COVID-19 anxiety and cures

BIZLINKS - Rey Gamboa (The Philippine Star) - April 29, 2021 - 12:00am

World attention has riveted to India and epidemiologists now project as many as 500,000 daily reported cases and a million dead from the novel coronavirus by August. For over a week now, daily reported cases have been over 300,000, with oxygen supply running out for those who need intensive care. Deaths have been piling up.

The Philippines, too, has had its share of mortifying news a few weeks after the government eased quarantine restrictions, enough for more people to resume going to work while not enforcing enough strict public and workplace health safety measures.

Compared to India, our anxieties of breaching 10,000 reported cases and several hundred deaths a day seem trivial. Yet, during those two weeks when caseloads were highest, the weight of that barrage of kin and friends getting sick – or worse, dying – seemed too heavy to bear.

Imagining how people in India now feel tugs at my heartstrings, and I commiserate with the tens of millions there who are suffering because of this pandemic.

With our infection rates dropping once again, the government must consider further relaxing quarantine rules by putting in place more stringent back-to-work precautions. Too many are going hungry, more are grappling with reduced incomes, and the damage to the economy has further deepened.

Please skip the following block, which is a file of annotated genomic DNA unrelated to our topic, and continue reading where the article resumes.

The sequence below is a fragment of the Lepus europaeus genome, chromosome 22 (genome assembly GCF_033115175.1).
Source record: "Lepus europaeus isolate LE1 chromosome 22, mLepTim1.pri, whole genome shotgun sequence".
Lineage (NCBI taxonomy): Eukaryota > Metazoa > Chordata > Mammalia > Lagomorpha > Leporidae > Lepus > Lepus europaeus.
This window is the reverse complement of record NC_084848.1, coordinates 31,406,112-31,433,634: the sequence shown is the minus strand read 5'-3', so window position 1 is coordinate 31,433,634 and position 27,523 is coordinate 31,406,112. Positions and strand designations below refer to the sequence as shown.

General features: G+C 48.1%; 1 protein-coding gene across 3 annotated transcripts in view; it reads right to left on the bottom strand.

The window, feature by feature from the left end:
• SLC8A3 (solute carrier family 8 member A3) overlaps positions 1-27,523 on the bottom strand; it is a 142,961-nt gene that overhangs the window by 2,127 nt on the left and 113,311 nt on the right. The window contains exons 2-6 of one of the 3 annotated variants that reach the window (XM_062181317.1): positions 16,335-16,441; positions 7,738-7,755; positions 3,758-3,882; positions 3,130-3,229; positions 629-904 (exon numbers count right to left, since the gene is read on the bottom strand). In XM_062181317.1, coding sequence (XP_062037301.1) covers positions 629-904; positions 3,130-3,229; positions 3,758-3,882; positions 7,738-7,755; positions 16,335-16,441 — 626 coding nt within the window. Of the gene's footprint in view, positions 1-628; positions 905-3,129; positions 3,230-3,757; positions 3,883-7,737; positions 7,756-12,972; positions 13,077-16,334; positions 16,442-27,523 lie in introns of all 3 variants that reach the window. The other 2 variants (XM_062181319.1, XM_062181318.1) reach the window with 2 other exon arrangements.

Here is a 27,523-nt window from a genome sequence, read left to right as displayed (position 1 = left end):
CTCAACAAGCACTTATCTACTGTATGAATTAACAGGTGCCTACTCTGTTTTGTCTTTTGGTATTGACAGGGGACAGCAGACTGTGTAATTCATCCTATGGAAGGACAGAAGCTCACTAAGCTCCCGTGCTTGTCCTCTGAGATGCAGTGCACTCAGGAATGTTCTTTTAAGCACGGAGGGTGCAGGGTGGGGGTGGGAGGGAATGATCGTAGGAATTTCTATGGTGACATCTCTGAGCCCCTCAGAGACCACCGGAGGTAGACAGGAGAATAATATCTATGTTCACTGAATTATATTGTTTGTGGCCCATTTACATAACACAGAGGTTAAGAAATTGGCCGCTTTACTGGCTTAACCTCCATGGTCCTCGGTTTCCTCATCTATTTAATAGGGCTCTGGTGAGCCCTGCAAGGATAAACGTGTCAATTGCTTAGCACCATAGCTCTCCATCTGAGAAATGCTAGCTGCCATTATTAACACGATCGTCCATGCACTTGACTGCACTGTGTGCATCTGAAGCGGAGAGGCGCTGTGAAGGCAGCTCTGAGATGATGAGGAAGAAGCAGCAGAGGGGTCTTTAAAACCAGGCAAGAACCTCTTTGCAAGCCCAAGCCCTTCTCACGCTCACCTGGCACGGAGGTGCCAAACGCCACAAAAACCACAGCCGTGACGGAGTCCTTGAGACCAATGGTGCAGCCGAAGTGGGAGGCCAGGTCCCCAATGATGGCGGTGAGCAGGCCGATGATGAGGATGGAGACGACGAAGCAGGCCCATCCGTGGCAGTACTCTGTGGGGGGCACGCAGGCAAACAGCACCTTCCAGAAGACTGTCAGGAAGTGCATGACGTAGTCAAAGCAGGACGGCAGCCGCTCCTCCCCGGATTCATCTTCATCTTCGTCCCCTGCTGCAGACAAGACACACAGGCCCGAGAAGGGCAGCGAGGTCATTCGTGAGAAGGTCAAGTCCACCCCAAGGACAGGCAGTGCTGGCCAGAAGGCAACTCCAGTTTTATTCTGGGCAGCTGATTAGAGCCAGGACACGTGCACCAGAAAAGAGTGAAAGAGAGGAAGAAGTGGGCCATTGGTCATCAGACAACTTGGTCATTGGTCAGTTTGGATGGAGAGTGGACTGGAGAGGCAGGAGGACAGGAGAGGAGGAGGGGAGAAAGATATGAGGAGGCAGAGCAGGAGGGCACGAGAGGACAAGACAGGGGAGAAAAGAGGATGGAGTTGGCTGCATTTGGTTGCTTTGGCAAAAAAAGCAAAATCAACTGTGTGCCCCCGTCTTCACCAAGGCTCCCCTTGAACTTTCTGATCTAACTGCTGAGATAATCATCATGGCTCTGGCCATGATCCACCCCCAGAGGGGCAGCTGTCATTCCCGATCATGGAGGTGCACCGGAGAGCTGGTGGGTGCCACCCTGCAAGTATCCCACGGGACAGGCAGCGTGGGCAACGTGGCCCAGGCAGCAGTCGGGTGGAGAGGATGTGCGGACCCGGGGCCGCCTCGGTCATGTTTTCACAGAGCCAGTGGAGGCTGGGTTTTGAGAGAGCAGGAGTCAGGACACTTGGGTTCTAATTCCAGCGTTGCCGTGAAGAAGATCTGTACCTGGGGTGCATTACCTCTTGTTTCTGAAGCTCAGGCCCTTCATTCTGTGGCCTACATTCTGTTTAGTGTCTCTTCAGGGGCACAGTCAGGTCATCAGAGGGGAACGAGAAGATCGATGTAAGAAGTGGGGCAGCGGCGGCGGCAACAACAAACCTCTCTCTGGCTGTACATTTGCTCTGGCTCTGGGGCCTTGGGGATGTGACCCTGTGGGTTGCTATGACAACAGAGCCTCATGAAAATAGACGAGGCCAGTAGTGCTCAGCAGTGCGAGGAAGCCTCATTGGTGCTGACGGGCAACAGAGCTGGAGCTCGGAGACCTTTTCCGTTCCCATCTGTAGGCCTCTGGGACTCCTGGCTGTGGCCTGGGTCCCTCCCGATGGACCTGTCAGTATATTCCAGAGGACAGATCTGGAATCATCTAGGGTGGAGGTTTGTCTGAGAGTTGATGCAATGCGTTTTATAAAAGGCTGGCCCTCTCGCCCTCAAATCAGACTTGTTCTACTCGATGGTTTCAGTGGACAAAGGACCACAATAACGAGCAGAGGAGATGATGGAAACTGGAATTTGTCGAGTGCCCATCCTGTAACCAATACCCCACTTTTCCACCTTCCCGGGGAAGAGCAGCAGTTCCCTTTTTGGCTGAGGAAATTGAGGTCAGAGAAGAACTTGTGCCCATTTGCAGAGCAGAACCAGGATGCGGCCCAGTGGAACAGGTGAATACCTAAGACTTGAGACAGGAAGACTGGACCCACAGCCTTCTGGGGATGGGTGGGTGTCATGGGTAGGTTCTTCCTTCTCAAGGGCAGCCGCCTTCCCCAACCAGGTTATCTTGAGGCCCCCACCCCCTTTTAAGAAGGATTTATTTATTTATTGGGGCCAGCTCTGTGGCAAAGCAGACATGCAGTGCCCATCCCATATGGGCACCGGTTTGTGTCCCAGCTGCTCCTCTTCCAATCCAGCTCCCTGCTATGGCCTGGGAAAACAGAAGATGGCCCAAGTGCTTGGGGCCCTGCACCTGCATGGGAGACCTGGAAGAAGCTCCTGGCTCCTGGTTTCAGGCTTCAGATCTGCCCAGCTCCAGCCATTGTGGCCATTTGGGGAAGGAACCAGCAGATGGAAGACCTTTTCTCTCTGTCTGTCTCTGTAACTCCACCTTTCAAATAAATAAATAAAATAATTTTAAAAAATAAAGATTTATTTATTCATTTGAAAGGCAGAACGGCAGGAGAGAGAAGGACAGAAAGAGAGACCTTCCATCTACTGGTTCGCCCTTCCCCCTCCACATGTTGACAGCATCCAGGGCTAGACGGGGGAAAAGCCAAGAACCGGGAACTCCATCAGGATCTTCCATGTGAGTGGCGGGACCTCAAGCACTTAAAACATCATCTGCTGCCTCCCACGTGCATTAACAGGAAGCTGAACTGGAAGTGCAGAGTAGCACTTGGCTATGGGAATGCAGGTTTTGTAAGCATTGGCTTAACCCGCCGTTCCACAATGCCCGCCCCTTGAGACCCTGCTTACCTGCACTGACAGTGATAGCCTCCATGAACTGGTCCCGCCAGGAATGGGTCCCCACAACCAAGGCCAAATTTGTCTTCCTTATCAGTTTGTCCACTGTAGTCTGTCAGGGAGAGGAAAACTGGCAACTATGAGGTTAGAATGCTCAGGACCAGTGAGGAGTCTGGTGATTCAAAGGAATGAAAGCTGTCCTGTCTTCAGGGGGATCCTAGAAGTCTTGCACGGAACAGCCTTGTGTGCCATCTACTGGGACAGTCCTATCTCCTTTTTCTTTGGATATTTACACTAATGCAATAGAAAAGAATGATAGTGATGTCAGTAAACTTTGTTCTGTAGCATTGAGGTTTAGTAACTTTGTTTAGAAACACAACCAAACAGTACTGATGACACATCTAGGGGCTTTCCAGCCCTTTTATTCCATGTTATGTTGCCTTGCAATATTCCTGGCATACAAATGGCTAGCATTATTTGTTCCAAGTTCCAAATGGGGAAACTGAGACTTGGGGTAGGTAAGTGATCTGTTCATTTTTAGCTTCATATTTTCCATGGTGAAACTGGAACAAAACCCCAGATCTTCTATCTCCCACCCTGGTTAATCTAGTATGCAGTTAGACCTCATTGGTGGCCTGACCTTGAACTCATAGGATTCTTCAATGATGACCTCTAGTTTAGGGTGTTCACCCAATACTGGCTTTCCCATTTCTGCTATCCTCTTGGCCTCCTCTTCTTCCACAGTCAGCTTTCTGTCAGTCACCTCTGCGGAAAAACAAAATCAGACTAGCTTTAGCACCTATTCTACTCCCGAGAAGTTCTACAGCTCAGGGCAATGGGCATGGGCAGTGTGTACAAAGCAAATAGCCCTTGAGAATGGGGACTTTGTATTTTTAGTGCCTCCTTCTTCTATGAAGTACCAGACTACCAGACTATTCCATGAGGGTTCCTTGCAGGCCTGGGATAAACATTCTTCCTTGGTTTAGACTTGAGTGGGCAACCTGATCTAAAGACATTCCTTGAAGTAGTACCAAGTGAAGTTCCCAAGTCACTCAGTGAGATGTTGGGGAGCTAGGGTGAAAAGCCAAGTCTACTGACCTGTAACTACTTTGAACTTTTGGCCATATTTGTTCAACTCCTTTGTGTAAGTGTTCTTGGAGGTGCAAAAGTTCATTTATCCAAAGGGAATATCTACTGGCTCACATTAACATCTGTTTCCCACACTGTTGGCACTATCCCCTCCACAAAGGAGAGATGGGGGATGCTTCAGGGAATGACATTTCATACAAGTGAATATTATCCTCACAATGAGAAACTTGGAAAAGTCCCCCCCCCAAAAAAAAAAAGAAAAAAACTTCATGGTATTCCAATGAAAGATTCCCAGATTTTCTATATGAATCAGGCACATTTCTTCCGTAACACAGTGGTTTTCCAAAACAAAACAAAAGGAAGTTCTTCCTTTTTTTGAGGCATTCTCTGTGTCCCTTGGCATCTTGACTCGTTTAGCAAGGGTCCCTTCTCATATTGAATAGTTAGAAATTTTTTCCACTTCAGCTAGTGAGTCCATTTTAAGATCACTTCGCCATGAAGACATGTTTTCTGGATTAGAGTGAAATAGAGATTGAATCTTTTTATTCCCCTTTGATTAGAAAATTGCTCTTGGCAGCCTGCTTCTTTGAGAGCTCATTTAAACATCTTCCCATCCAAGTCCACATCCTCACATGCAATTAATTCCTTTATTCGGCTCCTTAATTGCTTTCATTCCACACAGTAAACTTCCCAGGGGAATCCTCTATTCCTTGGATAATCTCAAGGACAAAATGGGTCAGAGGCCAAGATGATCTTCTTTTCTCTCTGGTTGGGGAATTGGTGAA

We don’t want to get sick or die of the virus, but neither do we want to starve.

PhilHealth’s rejoinder

As we regularly feature readers’ views on issues of the day, some don’t always sit well with other people or institutions. Such is the case of one who had called PhilHealth to task over an alleged inability to reimburse testing fees for COVID-19.

PhilHealth issued a rejoinder signed by Rey T. Baleña, vice president of PhilHealth’s Corporate Affairs Group, which we feature below. Please read on.

“This is with regards to your article ‘Alternatives to long ineffective lockdown’ published last March 25 in the Philippine Star. Allow us to give our side on one particular issue concerning PhilHealth coverage of COVID-19 testing mentioned by one of your readers Mr. Felino C. Torrente.

“In particular, Mr. Torrente said ‘And if it is given without cost to individuals, PhilHealth reimburses the testing laboratories, but PhilHealth can hardly pay. Ask the Red Cross or Sen. Dick Gordon.’

“We take exemption from Mr. Torrente’s assertion that ‘PhilHealth can hardly pay the testing laboratories.’ As of March 26, 2021, PhilHealth had already paid almost 1.4 million COVID-19 testing claims filed by the Philippine Red Cross (PRC) amounting to over P4.2 billion. Currently, a little over 181,000 PRC claims are in process.

“The reason why there are claims that are not being paid – be it of PRC or other testing labs – is primarily because these are not compliant to our rules and therefore not fit for payment. Please be reminded that PhilHealth, as a state insurer, is governed by auditing rules of the Commission on Audit.